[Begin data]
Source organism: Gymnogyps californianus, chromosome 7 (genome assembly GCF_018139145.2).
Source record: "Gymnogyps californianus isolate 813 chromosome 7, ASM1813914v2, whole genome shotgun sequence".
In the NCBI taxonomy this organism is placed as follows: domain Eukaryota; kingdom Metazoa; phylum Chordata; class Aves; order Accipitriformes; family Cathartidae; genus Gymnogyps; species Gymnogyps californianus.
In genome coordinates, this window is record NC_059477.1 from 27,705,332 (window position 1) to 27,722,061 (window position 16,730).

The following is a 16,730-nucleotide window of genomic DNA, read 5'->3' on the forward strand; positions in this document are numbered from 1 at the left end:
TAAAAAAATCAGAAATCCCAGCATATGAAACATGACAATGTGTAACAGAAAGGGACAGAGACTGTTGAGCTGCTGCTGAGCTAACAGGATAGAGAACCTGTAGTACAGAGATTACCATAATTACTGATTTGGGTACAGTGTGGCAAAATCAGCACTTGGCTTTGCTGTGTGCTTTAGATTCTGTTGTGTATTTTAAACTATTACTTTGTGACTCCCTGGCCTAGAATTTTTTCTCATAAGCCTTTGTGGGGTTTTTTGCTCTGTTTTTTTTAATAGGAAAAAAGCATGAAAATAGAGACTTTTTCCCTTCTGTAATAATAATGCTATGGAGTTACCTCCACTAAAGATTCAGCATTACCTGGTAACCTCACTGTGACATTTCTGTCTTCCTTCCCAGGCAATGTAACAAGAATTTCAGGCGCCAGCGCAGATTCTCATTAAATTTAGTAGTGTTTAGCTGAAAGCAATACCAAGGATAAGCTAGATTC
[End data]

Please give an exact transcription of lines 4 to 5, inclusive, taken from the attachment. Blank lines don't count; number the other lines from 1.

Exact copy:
In genome coordinates, this window is record NC_059477.1 from 27,705,332 (window position 1) to 27,722,061 (window position 16,730).

The following is a 16,730-nucleotide window of genomic DNA, read 5'->3' on the forward strand; positions in this document are numbered from 1 at the left end: